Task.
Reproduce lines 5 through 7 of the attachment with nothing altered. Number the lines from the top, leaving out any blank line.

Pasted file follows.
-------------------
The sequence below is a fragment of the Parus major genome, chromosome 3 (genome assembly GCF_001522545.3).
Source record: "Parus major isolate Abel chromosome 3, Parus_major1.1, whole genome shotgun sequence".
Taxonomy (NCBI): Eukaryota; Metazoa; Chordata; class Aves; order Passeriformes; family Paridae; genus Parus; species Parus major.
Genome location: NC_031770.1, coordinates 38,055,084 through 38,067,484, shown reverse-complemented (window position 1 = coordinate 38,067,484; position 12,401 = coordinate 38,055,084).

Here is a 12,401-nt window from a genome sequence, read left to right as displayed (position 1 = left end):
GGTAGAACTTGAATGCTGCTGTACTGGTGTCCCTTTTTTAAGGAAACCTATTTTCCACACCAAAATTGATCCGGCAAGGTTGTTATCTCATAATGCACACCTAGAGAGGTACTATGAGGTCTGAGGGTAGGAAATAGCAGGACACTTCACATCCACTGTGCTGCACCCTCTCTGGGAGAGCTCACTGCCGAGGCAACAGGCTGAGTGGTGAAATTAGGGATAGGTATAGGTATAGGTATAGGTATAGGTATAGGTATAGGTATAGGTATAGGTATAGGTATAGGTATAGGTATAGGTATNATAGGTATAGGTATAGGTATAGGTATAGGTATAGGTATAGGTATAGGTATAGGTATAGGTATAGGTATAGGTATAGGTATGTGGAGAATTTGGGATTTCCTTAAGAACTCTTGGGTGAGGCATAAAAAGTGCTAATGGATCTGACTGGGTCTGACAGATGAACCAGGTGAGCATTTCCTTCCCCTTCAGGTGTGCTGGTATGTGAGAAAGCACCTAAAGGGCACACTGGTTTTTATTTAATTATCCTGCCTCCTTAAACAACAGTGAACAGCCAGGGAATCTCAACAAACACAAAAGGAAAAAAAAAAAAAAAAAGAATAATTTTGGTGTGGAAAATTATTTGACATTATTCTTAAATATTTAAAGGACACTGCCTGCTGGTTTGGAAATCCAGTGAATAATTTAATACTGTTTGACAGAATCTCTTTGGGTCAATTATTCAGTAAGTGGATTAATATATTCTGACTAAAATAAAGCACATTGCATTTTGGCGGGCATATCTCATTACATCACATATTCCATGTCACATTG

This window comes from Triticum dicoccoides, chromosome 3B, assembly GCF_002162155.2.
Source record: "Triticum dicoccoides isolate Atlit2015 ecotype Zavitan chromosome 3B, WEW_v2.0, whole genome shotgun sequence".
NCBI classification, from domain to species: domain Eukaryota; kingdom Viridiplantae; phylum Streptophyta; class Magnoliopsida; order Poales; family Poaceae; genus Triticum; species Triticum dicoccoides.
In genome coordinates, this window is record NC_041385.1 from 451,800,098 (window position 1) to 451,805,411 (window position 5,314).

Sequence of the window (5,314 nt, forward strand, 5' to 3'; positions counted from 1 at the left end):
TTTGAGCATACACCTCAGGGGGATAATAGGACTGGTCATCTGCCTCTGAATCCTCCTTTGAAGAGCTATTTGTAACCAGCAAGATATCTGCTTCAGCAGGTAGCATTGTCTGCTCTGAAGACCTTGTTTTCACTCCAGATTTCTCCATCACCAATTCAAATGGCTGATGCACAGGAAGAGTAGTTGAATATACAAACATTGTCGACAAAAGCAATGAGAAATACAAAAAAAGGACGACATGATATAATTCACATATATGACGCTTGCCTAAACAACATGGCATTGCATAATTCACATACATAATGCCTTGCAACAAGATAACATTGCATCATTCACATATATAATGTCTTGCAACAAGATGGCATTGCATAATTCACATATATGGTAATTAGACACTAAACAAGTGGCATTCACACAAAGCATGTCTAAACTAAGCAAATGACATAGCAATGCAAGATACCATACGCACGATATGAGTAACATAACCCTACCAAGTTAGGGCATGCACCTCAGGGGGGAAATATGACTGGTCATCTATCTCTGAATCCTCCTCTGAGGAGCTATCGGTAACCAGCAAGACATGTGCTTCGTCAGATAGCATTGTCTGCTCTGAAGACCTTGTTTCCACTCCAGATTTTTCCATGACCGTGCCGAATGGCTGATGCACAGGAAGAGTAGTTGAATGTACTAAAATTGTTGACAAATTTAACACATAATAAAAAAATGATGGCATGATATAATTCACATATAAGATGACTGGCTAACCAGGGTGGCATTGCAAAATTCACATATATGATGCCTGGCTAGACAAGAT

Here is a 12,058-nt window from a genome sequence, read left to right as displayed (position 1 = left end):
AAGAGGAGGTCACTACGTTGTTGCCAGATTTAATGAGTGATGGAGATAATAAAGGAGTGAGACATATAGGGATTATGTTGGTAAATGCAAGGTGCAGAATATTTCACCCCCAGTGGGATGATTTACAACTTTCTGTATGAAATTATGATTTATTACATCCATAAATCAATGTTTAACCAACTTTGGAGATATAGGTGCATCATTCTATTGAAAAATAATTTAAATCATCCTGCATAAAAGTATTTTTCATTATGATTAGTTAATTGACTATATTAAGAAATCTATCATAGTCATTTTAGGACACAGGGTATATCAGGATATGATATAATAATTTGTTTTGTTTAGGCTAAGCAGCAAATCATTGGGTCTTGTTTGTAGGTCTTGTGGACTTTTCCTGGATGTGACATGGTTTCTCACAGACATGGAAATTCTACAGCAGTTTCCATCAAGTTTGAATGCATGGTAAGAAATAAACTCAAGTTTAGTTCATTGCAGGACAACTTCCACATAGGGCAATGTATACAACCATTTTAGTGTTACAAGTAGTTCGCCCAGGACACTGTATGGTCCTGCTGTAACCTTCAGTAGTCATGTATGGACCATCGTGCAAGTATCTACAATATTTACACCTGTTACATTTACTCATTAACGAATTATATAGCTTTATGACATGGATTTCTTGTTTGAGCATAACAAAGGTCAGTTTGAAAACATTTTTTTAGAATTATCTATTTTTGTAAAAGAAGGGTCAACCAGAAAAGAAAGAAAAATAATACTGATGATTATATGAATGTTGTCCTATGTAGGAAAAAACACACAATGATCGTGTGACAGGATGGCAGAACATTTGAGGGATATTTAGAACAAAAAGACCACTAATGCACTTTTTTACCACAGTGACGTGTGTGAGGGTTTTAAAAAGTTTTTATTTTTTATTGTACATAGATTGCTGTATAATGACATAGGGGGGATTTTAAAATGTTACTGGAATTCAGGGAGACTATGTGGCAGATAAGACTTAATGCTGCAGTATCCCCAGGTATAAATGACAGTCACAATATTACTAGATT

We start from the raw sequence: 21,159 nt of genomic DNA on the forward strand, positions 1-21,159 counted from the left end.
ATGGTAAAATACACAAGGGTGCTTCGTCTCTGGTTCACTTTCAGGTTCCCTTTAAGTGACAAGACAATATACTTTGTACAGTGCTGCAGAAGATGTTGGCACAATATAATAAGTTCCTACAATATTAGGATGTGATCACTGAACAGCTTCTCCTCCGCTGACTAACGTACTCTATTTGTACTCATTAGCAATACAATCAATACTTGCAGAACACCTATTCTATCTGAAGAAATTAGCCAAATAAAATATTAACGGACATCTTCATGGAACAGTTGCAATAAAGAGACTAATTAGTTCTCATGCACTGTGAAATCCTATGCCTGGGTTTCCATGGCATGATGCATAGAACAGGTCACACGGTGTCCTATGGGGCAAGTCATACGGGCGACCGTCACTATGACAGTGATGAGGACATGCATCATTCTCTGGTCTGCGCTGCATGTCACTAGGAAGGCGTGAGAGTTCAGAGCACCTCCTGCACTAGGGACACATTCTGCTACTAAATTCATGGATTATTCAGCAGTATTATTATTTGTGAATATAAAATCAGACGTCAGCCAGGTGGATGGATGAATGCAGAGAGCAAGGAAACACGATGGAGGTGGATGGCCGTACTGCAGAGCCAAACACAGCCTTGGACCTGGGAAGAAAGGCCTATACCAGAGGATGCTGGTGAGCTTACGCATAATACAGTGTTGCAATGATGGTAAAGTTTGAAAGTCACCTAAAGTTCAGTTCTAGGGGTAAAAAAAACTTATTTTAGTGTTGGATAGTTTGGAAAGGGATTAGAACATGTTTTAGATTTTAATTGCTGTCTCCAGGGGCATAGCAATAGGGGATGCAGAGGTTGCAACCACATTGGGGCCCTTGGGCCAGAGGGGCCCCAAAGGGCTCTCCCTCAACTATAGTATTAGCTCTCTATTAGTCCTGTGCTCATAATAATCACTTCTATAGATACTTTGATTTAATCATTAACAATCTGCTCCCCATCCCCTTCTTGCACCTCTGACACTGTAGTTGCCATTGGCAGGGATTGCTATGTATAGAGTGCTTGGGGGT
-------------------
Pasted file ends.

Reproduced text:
Here is a 12,401-nt window from a genome sequence, read left to right as displayed (position 1 = left end):
GGTAGAACTTGAATGCTGCTGTACTGGTGTCCCTTTTTTAAGGAAACCTATTTTCCACACCAAAATTGATCCGGCAAGGTTGTTATCTCATAATGCACACCTAGAGAGGTACTATGAGGTCTGAGGGTAGGAAATAGCAGGACACTTCACATCCACTGTGCTGCACCCTCTCTGGGAGAGCTCACTGCCGAGGCAACAGGCTGAGTGGTGAAATTAGGGATAGGTATAGGTATAGGTATAGGTATAGGTATAGGTATAGGTATAGGTATAGGTATAGGTATAGGTATAGGTATAGGTATNATAGGTATAGGTATAGGTATAGGTATAGGTATAGGTATAGGTATAGGTATAGGTATAGGTATAGGTATAGGTATAGGTATGTGGAGAATTTGGGATTTCCTTAAGAACTCTTGGGTGAGGCATAAAAAGTGCTAATGGATCTGACTGGGTCTGACAGATGAACCAGGTGAGCATTTCCTTCCCCTTCAGGTGTGCTGGTATGTGAGAAAGCACCTAAAGGGCACACTGGTTTTTATTTAATTATCCTGCCTCCTTAAACAACAGTGAACAGCCAGGGAATCTCAACAAACACAAAAGGAAAAAAAAAAAAAAAAAGAATAATTTTGGTGTGGAAAATTATTTGACATTATTCTTAAATATTTAAAGGACACTGCCTGCTGGTTTGGAAATCCAGTGAATAATTTAATACTGTTTGACAGAATCTCTTTGGGTCAATTATTCAGTAAGTGGATTAATATATTCTGACTAAAATAAAGCACATTGCATTTTGGCGGGCATATCTCATTACATCACATATTCCATGTCACATTG

This window comes from Triticum dicoccoides, chromosome 3B, assembly GCF_002162155.2.